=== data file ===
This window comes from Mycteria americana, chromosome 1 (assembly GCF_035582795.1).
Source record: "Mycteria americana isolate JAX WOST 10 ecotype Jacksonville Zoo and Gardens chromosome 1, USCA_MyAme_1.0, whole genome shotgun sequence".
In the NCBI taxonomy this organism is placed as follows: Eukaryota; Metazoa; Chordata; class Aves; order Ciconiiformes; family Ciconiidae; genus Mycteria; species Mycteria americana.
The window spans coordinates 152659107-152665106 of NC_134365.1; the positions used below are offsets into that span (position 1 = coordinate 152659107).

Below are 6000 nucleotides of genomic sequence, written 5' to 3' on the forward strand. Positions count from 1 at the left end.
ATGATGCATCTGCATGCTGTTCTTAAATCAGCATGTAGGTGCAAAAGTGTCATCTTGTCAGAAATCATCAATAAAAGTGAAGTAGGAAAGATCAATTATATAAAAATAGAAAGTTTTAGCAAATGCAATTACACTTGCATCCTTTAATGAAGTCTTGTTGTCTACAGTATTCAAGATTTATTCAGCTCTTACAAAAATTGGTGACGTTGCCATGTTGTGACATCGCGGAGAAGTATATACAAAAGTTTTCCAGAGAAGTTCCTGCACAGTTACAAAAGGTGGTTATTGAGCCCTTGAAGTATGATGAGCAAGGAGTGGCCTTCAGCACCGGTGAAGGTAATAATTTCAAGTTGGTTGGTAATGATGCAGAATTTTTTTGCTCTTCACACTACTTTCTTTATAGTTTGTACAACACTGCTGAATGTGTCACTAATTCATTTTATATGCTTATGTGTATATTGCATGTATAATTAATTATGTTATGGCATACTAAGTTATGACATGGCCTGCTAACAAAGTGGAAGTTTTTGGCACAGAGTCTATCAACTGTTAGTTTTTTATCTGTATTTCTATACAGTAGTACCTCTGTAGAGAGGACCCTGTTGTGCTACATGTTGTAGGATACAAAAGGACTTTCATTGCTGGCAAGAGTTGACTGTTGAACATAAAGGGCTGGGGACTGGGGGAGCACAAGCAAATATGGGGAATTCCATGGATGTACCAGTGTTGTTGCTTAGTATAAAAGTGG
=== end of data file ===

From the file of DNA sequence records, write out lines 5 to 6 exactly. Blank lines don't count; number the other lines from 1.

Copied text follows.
Below are 6000 nucleotides of genomic sequence, written 5' to 3' on the forward strand. Positions count from 1 at the left end.
ATGATGCATCTGCATGCTGTTCTTAAATCAGCATGTAGGTGCAAAAGTGTCATCTTGTCAGAAATCATCAATAAAAGTGAAGTAGGAAAGATCAATTATATAAAAATAGAAAGTTTTAGCAAATGCAATTACACTTGCATCCTTTAATGAAGTCTTGTTGTCTACAGTATTCAAGATTTATTCAGCTCTTACAAAAATTGGTGACGTTGCCATGTTGTGACATCGCGGAGAAGTATATACAAAAGTTTTCCAGAGAAGTTCCTGCACAGTTACAAAAGGTGGTTATTGAGCCCTTGAAGTATGATGAGCAAGGAGTGGCCTTCAGCACCGGTGAAGGTAATAATTTCAAGTTGGTTGGTAATGATGCAGAATTTTTTTGCTCTTCACACTACTTTCTTTATAGTTTGTACAACACTGCTGAATGTGTCACTAATTCATTTTATATGCTTATGTGTATATTGCATGTATAATTAATTATGTTATGGCATACTAAGTTATGACATGGCCTGCTAACAAAGTGGAAGTTTTTGGCACAGAGTCTATCAACTGTTAGTTTTTTATCTGTATTTCTATACAGTAGTACCTCTGTAGAGAGGACCCTGTTGTGCTACATGTTGTAGGATACAAAAGGACTTTCATTGCTGGCAAGAGTTGACTGTTGAACATAAAGGGCTGGGGACTGGGGGAGCACAAGCAAATATGGGGAATTCCATGGATGTACCAGTGTTGTTGCTTAGTATAAAAGTGG